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Nanobot health risk?

Nano particles shown to lodge in brain (!)

reposted from CNN.
Find original here:  http://www.cnn.com/2004/TECH/ptech/01/09/nanotech.health.reut/index.html
Scientists: Nanotech particles threaten brain

Researchers say emerging tech could pose health risk

Friday, January 9, 2004 Posted: 11:11 AM EST (1611 GMT)

LONDON, England (Reuters) -- British scientists called on Thursday for more research into the safety of nanoparticles, materials so small that their dimensions can be measured in atoms, following evidence they can lodge in the brain.

Nanotechnology, which could revolutionise the healthcare, consumer goods and construction industries, has been touted by advocates as a potential multibillion dollar industry.

Prophets of doom have painted a nightmare scenario of self-replicating robots turning the Earth into a "grey goo."

But Ken Donaldson, Professor of Respiratory Toxicology at the University of Edinburgh, said the real risk lay in breathing in designer materials so small that they can slip through membranes inside the body.

Research on rats has shown nanoparticles deposited in the nose can migrate to the brain and move from the lungs into the bloodstream, he told reporters.

So far, it is unclear whether this poses any health threat to humans. But Donaldson, who will address a scientific conference next week on the potential hazards of nanotech at the Daresbury Laboratory research centre in northern England, urges caution.

"The big worry would be if a nanotechnology business designs nanoparticles that are fundamentally different from the ones we are already exposed to and seem to cope with reasonably well," he said.

Modern humans breathe in considerable numbers of nanoparticles on a daily basis in traffic fumes and even from cooking. In some individuals they can trigger asthma or even cardiovascular problems, by setting off an inflammatory response from the body's immune system.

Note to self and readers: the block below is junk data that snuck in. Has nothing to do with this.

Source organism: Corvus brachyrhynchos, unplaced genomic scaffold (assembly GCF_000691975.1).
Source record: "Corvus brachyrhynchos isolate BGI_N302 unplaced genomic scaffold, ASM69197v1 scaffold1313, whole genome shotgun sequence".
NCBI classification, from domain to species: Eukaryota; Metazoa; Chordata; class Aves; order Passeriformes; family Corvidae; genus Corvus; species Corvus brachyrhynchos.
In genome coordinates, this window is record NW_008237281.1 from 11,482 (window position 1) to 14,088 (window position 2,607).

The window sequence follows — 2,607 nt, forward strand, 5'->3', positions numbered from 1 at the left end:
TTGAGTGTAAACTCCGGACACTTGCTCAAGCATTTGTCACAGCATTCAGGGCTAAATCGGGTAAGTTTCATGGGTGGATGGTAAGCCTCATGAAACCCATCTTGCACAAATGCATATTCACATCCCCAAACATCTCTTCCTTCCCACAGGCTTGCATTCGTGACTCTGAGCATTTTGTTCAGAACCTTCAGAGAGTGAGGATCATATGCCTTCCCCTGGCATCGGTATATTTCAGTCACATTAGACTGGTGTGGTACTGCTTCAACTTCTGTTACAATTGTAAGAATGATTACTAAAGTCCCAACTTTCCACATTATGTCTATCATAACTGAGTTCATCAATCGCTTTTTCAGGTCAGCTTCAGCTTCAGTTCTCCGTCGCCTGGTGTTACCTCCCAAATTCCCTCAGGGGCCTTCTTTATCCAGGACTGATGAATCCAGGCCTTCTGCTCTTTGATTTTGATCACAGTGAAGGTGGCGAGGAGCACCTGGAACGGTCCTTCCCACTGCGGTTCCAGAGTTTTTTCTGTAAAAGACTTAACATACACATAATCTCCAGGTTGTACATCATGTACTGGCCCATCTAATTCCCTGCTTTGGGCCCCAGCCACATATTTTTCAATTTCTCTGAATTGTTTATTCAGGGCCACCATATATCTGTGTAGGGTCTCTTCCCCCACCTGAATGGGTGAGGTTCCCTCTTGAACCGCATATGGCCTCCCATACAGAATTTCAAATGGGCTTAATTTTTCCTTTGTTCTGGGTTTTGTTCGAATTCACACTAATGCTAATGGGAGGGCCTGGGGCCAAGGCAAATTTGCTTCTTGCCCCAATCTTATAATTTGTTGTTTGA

The new materials being developed through nanotechnology -- which involves manipulating matter on a scale of a billionth of a metre, or about 80,000 times smaller than the thickness of a human hair -- might trigger more severe reactions.

Mike Horton, professor of Medicine at University College London and co-director of the new London Centre for Nanotechnology, said scientists were treating the issue "very seriously" and had learnt the lessons of public disquiet over genetic engineering.

He called for more experiments to establish how nanoparticles reached the brain and what the impact might be. But he dismissed the idea of a moratorium on nanotechnology.

"The impact would be exactly the same as the moratorium on genetic modification in Germany which wiped out a whole area of biological science for 30 years. That would be a disaster," he said.
Clarity 10.Jan.2004 09:42

Bill

"it is unclear whether this poses any health threat to humans"

The article nominates two clear threats to humans : one to ridicule, one to minimize.

What are not clear are the magnitudes and probababilities of these threats, other threats unmentioned, methods and costs of containing these and other threats, who will bear the risks, who will bear the profits, and who will make choices.

This article magnifies possible benefits and minimizes risks. It provides little useful information and muddles what it does provide.

It seems destined to assure that those who expect to profit will make the decisions, and offload the risks and costs onto others.

health risks 10.Jan.2004 16:09

careful

I really think health risks are the wrong thing to focus on re nanotech. If people were concerned enough about health risks, this world would look a whole lot different. Hell, I'm going to go smoke a cig right now. I think that focusing on the control over life, big brother, type stuff may be best, like the impact on farmer autonomy from terminator seeds was a good angle. There are certainly nano equivelants.

Spin, spin, spin 10.Jan.2004 17:42

xyzzy

Spin, spin, spin. Let's rephrase some sentences from this article to create equally true ones just to show how much it's been spun:

"Nanotechnology, which could revolutionise the healthcare, consumer goods and construction industries, has been touted by advocates as a potential multibillion dollar industry."

Nanotechnology, which could destroy the biosphere, has been touted by those who seek to profit from it as a potential multibillion dollar industry.

"Prophets of doom have painted a nightmare scenario of self-replicating robots turning the Earth into a 'grey goo.'"

Critical scientists have painted a nightmare scenario of self-replicating robots turning the Earth into a "grey goo."

"So far, it is unclear whether this poses any health threat to humans."

So far, it is unclear whether this technology is safe for humans or any other living thing.

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